Monday, March 12, 2012
My friend Mike Zimmer is famous for his "slicing and dicing" article,which rightly critiques courts for dividing plaintiffs' proof into small pieces -- none of which is sufficient to show discrimination.
I've just finished reading a case out of the Eighth Circuit which goes considerably further than anything Mike decried. By the time the district court and circuit court had made mincemeat out of the EEOC's case, there was, almost literally nothing left. EEOC v. CRST Van is one of the more remarkable opinions I have ever read in its ability to deploy substantive and procedural law to reduce what appeared to be a dramatic pattern of sexual harassment to a few stray claims.
At issue was harassment in a training program for a company operating the largest fleet of "team driven" tractor-trailers. The business model put a team of drivers in the same cab for as much as 21 days, with the drivers alternating sleeping and driving to maximize mileage and minimize stops. The potential for harassment as women enter that previously male-only business is pretty obvious. And to get a full time/full pay job, women had to successfully complete CRST's training program, the core of which is a "28-day over-the-road training trip with an experienced 'Lead Driver.'"
You guessed it. One woman filed an EEOC charge claiming harassment by two Lead Drivers. The EEOC investigated and ultimately brought suit, informing the court that it had a good faith belief that about 270 had actionable claims for discrimination. Sounds pretty serious, huh? Not so much. Here are a few highlights of judicial mincing:
- The circuit upheld the district court's dismissal of the claims for 67 more women because the Commission had failed to investigate/conciliate for these employees before suit.
- The Eighth Circuit affirmed no automatic liability for the company for harassment by Lead Drivers because they were not "supervisors" -- although it seems hard to credit that they did not have enormous power in determining who would become a full time driver, the court found that they the Lead Drivers did not have decision-making power but only made "recommendations" as to whether trainees could do the job.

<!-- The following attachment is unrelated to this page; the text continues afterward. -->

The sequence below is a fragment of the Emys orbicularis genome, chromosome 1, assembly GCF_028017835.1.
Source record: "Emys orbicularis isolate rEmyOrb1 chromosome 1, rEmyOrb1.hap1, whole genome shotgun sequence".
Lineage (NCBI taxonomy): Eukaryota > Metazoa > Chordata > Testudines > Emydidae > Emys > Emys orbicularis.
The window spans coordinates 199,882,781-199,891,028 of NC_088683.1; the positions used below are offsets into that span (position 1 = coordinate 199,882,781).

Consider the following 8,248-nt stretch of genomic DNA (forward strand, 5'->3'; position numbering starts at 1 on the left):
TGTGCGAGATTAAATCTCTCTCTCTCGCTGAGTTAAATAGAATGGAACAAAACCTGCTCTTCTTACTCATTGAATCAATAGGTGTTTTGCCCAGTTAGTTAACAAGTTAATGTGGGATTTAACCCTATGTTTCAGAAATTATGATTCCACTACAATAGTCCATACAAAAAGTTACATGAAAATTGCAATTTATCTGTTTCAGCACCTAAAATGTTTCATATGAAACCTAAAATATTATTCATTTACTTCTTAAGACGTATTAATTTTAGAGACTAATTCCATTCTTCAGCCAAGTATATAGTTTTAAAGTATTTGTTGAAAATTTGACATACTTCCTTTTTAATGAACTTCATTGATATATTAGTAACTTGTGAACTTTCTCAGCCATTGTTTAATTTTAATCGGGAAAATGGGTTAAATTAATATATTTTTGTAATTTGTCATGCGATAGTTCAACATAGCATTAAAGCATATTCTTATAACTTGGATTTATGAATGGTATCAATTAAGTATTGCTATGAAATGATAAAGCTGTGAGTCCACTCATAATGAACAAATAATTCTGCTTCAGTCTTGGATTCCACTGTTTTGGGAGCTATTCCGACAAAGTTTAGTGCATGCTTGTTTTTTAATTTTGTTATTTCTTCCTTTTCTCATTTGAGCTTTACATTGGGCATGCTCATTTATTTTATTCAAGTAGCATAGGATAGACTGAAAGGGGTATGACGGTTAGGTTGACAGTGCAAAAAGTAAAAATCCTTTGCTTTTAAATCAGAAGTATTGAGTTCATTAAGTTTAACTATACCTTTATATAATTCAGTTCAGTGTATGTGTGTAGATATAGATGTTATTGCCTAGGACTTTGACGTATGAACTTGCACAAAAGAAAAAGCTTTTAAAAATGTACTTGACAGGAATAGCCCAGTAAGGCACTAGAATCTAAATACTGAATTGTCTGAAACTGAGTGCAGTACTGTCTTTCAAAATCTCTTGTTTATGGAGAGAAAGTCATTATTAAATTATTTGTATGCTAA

- The court upheld summary judgment for the employer as to 9 of 11 women because the harassment they suffered wasn't severe or pervasive (mere "offensive utterances" weren't enough, even when coupled with "poor hygiene"), although it reversed the district court as to two of them.
- As to 21 women, the harassers were co-workers (recall, Lead Drivers aren't supervisors), which mean that CRST could be liable only for negligence, and the company lacked actual or constructive notice as to 10 of them
- As for the remaining 11, there was no liability because CRST acted promptly when it received notice.
Ironically,CRST has gotten attention not so much because of the oinion's remarkable exercise in reducing to chump change what is apparently a wide-spread pattern of sex discrimination at one of the nation's largest transportation company's but rather for the Eighth Circuit's vacation of an award of $4,000,000 to the defendant against the CRST. Apparently, even in the Eighth Circuit it's possible to carry a good joke too far. Or maybe not -- the vacation was "without prejudice" to the district court's awarding fees later.
I understand your larger point about slicing and dicing proof, but I disagree with the application of that argument to this situation. I think you understate the importance of the investigation and conciliation requirement - the first slice you list. The primary reason the district court sanctioned the EEOC was failure to comply with the statutory requirement of pre-suit conciliation. The EEOC was using discovery to find additional aggreived persons, dragging out the case, expanding the size of the "class," and refusing to identify the claimants even as discovery proceeded. The 8th Circuit agreed that the EEOC failed to comply with this statutory requirement. The sanction was vacated only because defendant was no longer technically the "prevailing" party since 2 of the claims survived. More importantly, I think the CRST case nicely illustrates the problem with systemic harassment cases. The slicing and dicing on the merits of various "class" members' claims is a natural result of trying to squeeze harassment cases into the pattern or practice/systemic disparate treatment mold. Aggregate proof doesn't work the same way for harassment cases as it does in failure to hire, promote, etc. cases. So we end up looking at the merits of each individual's claim of harassment - different slices for different situations, but each slice was at least arguably appropriate under the applicable harassment law.
Posted by: Jason Bent | Mar 12, 2012 10:38:57 AM